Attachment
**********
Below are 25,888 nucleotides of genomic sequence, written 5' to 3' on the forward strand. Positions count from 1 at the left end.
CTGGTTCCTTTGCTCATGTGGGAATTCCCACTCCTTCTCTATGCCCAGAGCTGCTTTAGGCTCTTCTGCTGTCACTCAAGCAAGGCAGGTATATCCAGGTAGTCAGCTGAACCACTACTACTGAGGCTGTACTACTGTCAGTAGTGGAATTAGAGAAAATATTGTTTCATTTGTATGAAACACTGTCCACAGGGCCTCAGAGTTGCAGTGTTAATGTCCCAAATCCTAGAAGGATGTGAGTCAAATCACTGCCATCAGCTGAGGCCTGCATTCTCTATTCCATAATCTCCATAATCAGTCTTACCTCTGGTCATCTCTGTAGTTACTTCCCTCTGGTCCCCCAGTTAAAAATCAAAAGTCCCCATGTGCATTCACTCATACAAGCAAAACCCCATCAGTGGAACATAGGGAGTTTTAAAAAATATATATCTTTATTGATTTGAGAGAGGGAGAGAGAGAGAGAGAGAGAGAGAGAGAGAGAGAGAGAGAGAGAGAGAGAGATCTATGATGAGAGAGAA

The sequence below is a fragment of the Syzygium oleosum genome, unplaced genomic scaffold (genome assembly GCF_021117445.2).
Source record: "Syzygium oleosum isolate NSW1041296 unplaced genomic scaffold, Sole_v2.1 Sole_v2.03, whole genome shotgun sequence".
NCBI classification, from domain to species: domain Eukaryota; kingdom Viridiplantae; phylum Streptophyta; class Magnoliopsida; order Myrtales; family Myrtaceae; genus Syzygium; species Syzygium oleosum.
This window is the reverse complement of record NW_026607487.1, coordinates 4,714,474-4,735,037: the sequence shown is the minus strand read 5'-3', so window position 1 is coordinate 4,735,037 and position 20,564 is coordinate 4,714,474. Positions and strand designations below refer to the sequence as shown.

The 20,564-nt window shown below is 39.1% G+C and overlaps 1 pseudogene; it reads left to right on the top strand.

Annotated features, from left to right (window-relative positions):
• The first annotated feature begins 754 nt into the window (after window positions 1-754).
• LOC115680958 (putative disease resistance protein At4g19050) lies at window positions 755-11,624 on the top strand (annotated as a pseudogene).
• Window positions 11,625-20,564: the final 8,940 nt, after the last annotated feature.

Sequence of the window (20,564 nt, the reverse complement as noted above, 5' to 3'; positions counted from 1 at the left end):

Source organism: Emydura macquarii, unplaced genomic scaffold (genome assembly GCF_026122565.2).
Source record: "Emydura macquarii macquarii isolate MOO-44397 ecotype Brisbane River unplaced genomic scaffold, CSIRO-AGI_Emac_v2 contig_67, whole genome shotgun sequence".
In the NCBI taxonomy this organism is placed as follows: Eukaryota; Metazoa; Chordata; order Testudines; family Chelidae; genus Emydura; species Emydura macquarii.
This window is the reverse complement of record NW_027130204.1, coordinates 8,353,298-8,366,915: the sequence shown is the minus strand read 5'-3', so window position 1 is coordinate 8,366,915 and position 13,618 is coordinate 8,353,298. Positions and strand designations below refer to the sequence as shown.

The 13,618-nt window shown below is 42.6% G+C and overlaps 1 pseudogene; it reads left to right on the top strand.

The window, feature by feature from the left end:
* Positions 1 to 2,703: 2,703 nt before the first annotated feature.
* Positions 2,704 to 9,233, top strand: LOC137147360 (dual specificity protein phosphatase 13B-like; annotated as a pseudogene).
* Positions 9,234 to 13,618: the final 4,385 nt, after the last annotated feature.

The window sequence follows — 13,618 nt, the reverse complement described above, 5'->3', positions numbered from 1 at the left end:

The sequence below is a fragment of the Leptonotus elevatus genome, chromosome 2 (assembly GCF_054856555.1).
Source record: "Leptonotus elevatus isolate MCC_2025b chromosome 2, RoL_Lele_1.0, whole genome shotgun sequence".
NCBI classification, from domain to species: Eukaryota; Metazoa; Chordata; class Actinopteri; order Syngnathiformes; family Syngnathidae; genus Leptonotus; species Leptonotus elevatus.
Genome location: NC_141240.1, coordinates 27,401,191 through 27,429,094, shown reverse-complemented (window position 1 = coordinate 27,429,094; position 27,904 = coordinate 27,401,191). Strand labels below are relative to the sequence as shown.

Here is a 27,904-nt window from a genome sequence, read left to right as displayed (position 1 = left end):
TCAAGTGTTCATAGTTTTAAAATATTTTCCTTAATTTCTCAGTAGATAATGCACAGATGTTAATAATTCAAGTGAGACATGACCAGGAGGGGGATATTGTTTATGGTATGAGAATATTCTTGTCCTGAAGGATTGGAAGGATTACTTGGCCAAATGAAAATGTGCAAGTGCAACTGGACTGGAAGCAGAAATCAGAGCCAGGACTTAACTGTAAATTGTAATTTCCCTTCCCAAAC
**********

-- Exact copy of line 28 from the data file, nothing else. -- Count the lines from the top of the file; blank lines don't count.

TCAAGTGTTCATAGTTTTAAAATATTTTCCTTAATTTCTCAGTAGATAATGCACAGATGTTAATAATTCAAGTGAGACATGACCAGGAGGGGGATATTGTTTATGGTATGAGAATATTCTTGTCCTGAAGGATTGGAAGGATTACTTGGCCAAATGAAAATGTGCAAGTGCAACTGGACTGGAAGCAGAAATCAGAGCCAGGACTTAACTGTAAATTGTAATTTCCCTTCCCAAAC